Some retailers will help spell out whether a phone is compatible with certain carriers; press releases for select phones also tend to do the same.
Google’s Nexus line
Google has, since 2010, offered its own branded take on the smartphone. Each of these “Nexus” phones is built by a hardware maker and typically sold through Google’s store. In the past you might have seen a Google Nexus S or Nexus 4 offered through a carrier but that has died down with time. Today’s crop of phones, the Nexus 5X and Nexus 6P, are also sold via online retailers such as Amazon, B&H Photo Video, and Best Buy.
Brands to consider
It may surprise you to learn that nearly every phone maker you’ve ever heard of has unlocked versions of their portfolio. At any given time there are dozens of brands spanning hundreds of models to choose from. Whereas some of the bigger companies have slowly embraced this concept others have been operating that way since day one.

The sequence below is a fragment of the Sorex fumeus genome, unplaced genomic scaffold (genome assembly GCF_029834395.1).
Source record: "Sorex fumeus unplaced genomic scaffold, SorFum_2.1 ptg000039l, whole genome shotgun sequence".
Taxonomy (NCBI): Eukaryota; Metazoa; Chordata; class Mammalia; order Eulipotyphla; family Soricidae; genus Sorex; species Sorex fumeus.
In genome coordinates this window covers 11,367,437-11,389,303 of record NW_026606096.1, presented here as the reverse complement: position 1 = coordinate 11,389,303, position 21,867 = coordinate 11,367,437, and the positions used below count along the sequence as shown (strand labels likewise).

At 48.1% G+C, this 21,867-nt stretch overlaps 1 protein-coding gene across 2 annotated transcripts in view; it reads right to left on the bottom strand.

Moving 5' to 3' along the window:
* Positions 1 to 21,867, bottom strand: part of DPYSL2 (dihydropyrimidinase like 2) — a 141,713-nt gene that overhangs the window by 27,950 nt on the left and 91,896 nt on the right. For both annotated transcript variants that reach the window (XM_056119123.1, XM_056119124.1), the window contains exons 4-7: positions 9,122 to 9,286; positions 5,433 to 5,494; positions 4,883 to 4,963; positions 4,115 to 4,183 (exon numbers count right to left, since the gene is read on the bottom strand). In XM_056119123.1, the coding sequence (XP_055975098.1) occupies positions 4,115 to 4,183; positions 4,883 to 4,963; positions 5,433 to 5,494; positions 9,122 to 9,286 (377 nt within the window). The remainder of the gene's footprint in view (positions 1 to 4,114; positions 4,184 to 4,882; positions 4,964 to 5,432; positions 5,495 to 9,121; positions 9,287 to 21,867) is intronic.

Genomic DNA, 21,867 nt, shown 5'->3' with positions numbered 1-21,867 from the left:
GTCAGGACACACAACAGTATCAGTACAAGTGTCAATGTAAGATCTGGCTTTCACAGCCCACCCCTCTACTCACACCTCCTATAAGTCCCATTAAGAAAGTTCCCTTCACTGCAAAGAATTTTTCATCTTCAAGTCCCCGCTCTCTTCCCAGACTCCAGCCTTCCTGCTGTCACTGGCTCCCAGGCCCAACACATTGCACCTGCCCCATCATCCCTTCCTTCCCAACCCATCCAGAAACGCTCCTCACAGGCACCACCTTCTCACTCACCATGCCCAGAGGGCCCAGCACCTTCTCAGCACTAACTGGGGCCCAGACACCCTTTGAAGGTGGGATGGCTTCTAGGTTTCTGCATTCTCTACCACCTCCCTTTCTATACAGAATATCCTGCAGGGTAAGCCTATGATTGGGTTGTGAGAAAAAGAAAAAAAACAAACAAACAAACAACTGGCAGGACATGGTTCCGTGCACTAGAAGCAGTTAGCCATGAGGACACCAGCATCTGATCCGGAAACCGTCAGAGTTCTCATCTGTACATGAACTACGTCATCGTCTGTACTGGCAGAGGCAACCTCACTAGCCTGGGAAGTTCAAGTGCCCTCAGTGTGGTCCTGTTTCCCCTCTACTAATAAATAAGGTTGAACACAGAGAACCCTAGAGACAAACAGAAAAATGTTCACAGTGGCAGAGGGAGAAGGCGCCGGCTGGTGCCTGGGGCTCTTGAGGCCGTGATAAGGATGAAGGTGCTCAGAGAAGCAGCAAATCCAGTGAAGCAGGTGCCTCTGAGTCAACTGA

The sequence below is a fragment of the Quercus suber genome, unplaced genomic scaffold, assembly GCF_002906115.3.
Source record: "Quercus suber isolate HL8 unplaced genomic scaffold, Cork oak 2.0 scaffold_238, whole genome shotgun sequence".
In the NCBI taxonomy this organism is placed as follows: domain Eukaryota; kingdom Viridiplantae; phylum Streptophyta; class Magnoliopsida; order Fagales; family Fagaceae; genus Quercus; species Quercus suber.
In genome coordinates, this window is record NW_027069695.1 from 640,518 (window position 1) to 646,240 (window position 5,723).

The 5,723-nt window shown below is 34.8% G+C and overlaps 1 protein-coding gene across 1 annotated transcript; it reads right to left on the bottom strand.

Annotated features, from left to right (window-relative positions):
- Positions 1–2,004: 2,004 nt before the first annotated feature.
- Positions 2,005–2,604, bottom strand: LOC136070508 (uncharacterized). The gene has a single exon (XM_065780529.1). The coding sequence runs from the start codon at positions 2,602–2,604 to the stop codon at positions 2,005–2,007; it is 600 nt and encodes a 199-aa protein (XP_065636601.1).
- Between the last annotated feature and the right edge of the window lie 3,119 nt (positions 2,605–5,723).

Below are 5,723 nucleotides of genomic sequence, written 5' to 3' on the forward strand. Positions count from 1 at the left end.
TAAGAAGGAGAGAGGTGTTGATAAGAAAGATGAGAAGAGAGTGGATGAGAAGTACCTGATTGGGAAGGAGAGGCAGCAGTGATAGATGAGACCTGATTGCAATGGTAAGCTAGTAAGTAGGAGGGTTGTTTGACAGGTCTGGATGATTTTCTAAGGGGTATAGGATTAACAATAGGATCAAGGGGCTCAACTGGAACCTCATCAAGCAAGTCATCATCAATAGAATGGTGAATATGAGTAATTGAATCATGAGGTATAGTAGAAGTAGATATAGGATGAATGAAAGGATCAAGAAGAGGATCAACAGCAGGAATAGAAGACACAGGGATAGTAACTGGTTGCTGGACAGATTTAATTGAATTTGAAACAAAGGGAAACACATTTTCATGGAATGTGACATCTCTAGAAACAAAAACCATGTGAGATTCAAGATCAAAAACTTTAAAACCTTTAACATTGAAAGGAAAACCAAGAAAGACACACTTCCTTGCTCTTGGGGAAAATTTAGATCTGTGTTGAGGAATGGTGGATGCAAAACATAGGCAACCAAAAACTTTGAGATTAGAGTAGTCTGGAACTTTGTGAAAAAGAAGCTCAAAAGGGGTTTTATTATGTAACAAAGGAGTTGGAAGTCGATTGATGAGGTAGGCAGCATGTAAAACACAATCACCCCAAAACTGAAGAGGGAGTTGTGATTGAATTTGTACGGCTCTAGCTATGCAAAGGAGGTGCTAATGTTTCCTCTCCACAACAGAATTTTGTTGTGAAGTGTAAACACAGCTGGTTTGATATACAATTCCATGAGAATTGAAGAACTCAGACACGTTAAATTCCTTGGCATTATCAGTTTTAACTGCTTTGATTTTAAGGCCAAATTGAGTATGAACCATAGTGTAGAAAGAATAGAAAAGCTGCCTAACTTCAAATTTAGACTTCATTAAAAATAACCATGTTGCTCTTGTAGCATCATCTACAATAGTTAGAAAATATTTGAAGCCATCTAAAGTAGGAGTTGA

Look up the official website for some of your tier-one smartphone companies and chances are good you’ll find ways to purchase them direct-to-consumer. Among those routinely doing that today are Motorola, HTC, and Samsung.
Other key smartphone makers who offer devices through their respective websites include LG, Huawei, and ZTE. Additionally, you’ll find various models sold through select online retailers.
Here in the United States, at least, we’ve seen a few brands getting more aggressive in the area of unlocked phones. Some names may be familiar to you (Lenovo and Sony) while others are just starting to step out from behind the curtain of wireless carriers and make their presence felt. Among those are Alcatel, Verykool, Freetel, and Kyocera.